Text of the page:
While Todd is enthusiastic about his building, he says the jury is still out on the long term benefits of BTR, particularly within the New Zealand context. 

Glut of capital

“I think it’s overhyped as an asset class, but it’s a wider discussion for NZ Inc if we need to pursue that as a class given our housing issues.”

In the UK and other markets, large scale BTR was stimulated by a glut of capital needing a home. That Todd said was a result of institutions having low expectations on immediate returns, so it’s an "easy way" to deploy large sums of money.

“So, I’m pretty much on the fence as to whether it’s a customer centric option, or even whether it’s something that suits the Kiwi mindset.”

Todd thinks that mindset is grounded in an awareness that a home is most people’s single most important asset. "Ownership is important and as the value of the asset appreciates over time, the capital rewards are there, and that's what we provide."

Todd is also unashamedly Auckland-centric, catering both to demand and to a need for well-constructed new homes in the country’s fastest expanding city.

As a result, the firm was deeply engaged in Auckland’s unitary plan debate five years ago, particularly as it related to density controls and requirements for parking.

Todd gives himself a pat on the back, noting that it's now optional for townhouse or apartment developments to have carparks. "We shouldn't be designing homes thinking about how to cater for cars, rather we need to build well located homes with good access to transport."

Quality over profits

The focus of the firm remains building high quality multi-unit developments rather than generating profits. However, Todd believes one does not have to be forsaken for the other.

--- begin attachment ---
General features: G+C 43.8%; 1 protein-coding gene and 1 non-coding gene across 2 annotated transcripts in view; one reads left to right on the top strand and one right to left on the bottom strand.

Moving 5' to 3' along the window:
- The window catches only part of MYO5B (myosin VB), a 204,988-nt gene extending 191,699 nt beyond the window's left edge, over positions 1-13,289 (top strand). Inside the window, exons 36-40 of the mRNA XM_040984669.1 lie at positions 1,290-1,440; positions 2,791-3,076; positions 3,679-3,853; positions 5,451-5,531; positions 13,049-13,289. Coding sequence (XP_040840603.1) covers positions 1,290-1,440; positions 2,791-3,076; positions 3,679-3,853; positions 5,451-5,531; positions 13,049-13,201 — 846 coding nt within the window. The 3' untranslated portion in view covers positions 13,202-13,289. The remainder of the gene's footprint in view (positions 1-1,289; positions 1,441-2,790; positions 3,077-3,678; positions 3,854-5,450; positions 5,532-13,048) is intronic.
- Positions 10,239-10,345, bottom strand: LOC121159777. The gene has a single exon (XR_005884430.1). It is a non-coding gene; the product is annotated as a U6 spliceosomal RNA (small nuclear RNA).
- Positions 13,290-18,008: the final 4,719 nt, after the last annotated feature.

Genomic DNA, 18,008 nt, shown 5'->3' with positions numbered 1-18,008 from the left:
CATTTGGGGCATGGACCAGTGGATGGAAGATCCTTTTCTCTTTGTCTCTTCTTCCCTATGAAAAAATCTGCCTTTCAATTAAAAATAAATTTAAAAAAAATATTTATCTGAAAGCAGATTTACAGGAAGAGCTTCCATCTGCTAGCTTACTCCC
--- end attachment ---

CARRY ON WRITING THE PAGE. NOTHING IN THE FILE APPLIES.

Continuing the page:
“You can have both. Sure, we have to show a certain level of profitability to attract equity and get funding from banks but we don't lose sight of one of our primary drivers, and that is to lead and to think better. I think we’ve done that from day one. 

“Everyone of our buildings sets a new standard in a locale, and we get a huge amount of satisfaction out of that. So we’re really proud of what we’ve built." 

But the company still has to jump through a lot of financial hoops. “Every business needs to be profitable, but that’s the lowest possible bar. Of course, we wouldn’t be a business if we weren’t profitable.”

At the same time, thought was needed about what else could be done to help knit together and build a great community.

"There's more to it than just profits and money in any kind of business. That's not what motivates people. Business isn't special per se, we piggyback on social cohesion and society that allows us to operate, so we'd like to change the narrative that business people and entrepreneurs need to be treated differently because they provide the wealth basket."

That drive was also the inspiration for Todd and Preston setting up the Ockham Collective, a registered charity supporting music and the arts.

The collective now sponsors the NZ Book Awards, which Todd said was simply a great way not only to give back to the community, but also open doors commercially. 

"It's just a win-win."